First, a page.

I’m always on the hunt for new information. Often, that information is in the form of books, especially business books.
I’m a huge fan of real, physical books, but lately I’ve had need for more portable books for various reasons. This is where eBooks come to save the day.
I love the portability of eBooks and as long as I have a computer, I can usually access them. Additionally, there are a ton of great resources available, that only come in eBook form such as many or ProBlogger’s eBooks.
Three days ago, I purchased and read ProBlogger’s latest offering “BlogWise“, and it was fantastic. I’m a big fan of Brian Clark (featured in the book), so it was awesome to get tips from him (Read the BlogWise eBook Review).
Table of Contents
eBook Price Comparison
I began looking at eBooks, but being the frugal person I am, I wanted to get the lowest price possible, which lead me to wondering: which store has the lowest eBook prices?
I chose a list of 10 eBooks that I’ve looked at over the past few weeks and compared the prices across the 4 most popular services for purchasing eBooks: Amazon, Nook, Google Books, and iTunes. I have to say, I’m a bit surprised that the prices were nearly identical across all stores!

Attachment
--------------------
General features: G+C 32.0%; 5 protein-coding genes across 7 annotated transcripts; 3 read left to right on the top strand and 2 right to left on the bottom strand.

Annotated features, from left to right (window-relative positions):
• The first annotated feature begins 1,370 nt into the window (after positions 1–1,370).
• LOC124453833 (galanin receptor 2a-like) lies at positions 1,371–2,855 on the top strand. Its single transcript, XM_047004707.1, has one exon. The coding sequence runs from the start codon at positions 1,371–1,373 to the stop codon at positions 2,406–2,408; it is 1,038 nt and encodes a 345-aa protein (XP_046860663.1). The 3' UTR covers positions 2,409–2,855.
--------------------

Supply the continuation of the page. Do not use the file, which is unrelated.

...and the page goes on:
eBook Price Collusion?
I’ve written previously about companies getting in trouble with the law for eBook price collusion, but I’m wondering if it is a bit more rampant than we might have thought.
Looking at the prices below on 10 ebooks that were basically selected randomly, only one book had any price variation whatsoever: I Moved Your Cheese.
eBook Price Comparison Chart
|The Lean Startup||$12.99||$12.99||$12.99||$12.99||$12.99||Tie|
|Change by Design||$14.99||$14.99||$14.99||$14.99||$14.99||Tie|
|The Strategist: Be the…||$14.99||$14.99||$14.99||$14.99||$14.99||Tie|
|I Moved Your Cheese||$9.99||$11.37||$9.18||$9.99||$10.13|
|The $100 Startup||$11.99||$11.99||$11.99||$11.99||$11.99||Tie|
The odds of each of these books having the same price across multiple stores seems unlikely unless prices have been somewhat “arranged.” Maybe I’m making something out of nothing, but this definitely makes me question the competitive practices in the eBook market.
Who Has the Lowest eBook Prices?
I guess if we want to be technical, then Google is the winner, but this is really on a technicality. When only 1 out of my 10 books has a different price, I think there are more important questions that need to be explored. I might continue doing this experiment just to see if it is as pervasive as it appears.
What do you think of my findings on this? I’ve heard historically the book publishing industry has been questionable with its pricing practices, is this just business as usual? Could the same argument be made for music downloads? Where does activity like this cross into immoral or anti-capitalistic?